Vladimir Putin, who is certain to be elected Sunday for another six-year term as Russia’s president, has already surpassed in his 18 years in office all but one of Russia’s leaders in the 20th century — Josef Stalin. The man who assumed power, virtually both within and outside Russia, on the last day of 1999 already has a significant legacy.
Putin stabilized Russia after its chaotic first post-Soviet decade, solidified his hold on power and suppressed any major opposition. He oversaw a period of unprecedented growth and prosperity and breathed into a muddled and divided society a rejuvenated sense of Russian patriotism.
Putin is no ideologue. Instead he has succeeded in fusing together the forces of “red” Russia — people who are still nostalgic for the Soviet Union — and “white” Russians who long for the old days of empire.
Having been a young KGB officer in the dying days of the USSR, he is fully aware of how the state he served had engineered its own collapse. Early on in his presidency he said that “anyone who doesn’t miss the Soviet Union has no heart. And anyone who wants it back has no brain.”
That doesn’t mean he was happy at its demise, which to him was “the greatest geopolitical catastrophe of the century.” It's just that he fully realizes the flaws of the communist system and has no interest in trying to bring back what he considers anyway a “German,” not a Russian idea.
In the fascinating book “Inside the Mind of Vladimir Putin,” Michel Eltchaninoff divides the Russian leader’s program into three sections — Russian nationalism, or patriotism, conservatism and Eurasianism. The first two have largely been achieved. Now he’s working on the third — reestablishing Russia as a world power that controls its “near abroad” and doesn't let hostile organizations like NATO and the European Union encroach on its borders.
Putin is above all a realist. He knows that with a GDP equal to that of a medium-sized European country, with an economy held hostage to fluctuations in energy prices, and an aging population, Russia can’t rival the United States or China in raw terms of military spending. But he has had the good fortune throughout his time in office to have as his main adversaries in the White House men who allowed him to challenge the post-Cold War order.
George W. Bush, who had drawn his country and its allies into long and disastrous wars in Iraq and Afghanistan, was in no position in 2008 to block Putin when he invaded pro-Western Georgia. Barack Obama, who believed in scaling back America’s global footprint and operating according to a rules-based foreign policy, did nothing to stop Putin annexing Crimea and invading eastern Ukraine in 2014, or turning Syria into a Russian fiefdom in 2015.
Obama was also tragically slow in responding and calling out the Russian hacking operations that undermined the presidential election campaign in 2016. Whether or not this had any real effect on Donald Trump’s election victory, or whether Putin believed there was any chance it would, doesn’t change the fact that he now has in the White House a vainglorious and incompetent president who admires him and is unlikely to challenge him.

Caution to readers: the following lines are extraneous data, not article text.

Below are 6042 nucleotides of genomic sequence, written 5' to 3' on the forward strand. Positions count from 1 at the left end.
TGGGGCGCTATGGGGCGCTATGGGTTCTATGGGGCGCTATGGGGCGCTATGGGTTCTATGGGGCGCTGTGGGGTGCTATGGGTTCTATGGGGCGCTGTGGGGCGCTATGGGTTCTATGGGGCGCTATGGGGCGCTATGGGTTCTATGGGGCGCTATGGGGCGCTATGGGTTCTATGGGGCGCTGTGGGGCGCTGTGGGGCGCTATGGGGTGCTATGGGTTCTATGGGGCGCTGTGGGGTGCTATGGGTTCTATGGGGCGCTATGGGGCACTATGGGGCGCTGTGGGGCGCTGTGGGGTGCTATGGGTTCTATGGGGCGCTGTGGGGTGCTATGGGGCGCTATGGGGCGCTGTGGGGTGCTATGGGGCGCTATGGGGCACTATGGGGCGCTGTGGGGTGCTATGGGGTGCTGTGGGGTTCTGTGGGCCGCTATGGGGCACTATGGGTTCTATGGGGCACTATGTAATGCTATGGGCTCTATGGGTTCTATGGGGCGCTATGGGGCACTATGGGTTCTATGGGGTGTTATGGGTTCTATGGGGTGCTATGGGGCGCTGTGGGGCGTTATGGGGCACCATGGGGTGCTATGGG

Against this backdrop, a former Russian double agent and his daughter were the victims of a nerve-agent assassination attempt in Britain two weeks ago, which carries all the hallmarks of a Kremlin-authorized hit. Britain is a NATO member in the process of uneasily detaching itself from the EU, the perfect opportunity for once more probing the Western alliance’s weaknesses. Britain in retaliation expelled 23 Russian diplomats and on Saturday Moscow responded with a similar expulsion, adding on a closure of the British Council, Britain’s cultural agency’s operations in Russia, and its St. Petersburg consulate.
The onus is now on Prime Minister Theresa May to try to find a way of punishing Russia for the Salisbury attack and motivating Britain’s allies to join her. It won’t be easy, and if she leaves matters as they are, or fails in mobilizing support, Putin will have revealed one more chink in the West’s armor.
What is enough for Putin? He can’t hope to match NATO in total strength. The alliance spends over 14 times what Russia does on defense. But Putin has the advantage of being one man in charge, against an organization of 29 states with often conflicting agendas. He can act faster and concentrate much more force, while NATO would need months to fully mobilize in defense of its most vulnerable members on Russia’s borders, the three Baltic states.
Russia has never accepted the fact that these countries have joined NATO and has already subjected them to cyberattacks and political subversion. How long before he challenges the leaders of the West with the dilemma of whether to protect Latvia’s, Lithuania’s or Estonia’s sovereignty, as they are committed to by Article 5 of the North Atlantic Treaty, and risk war?
On Thursday, Putin held his last rally of the campaign in Simferopol, the capital of Crimea and for many Russians the place where Putin revived national pride by returning the peninsula to the Motherland. On Sunday it will all be about the percentage of support Putin receives in the polls and the turnout. Regional governors across Russia’s 11 time zones have their quotas and will make sure to bring out the vote.
On Monday, with another six years in power secured, Putin will once again look abroad. Is anyone standing in his way? Prime Minister May, struggling in London with a fractious cabinet and the contradictions of Brexit, is an unlikely challenger to his ambitions. Much will depend on her success in building a new alliance within NATO. Putin is betting she will fail.
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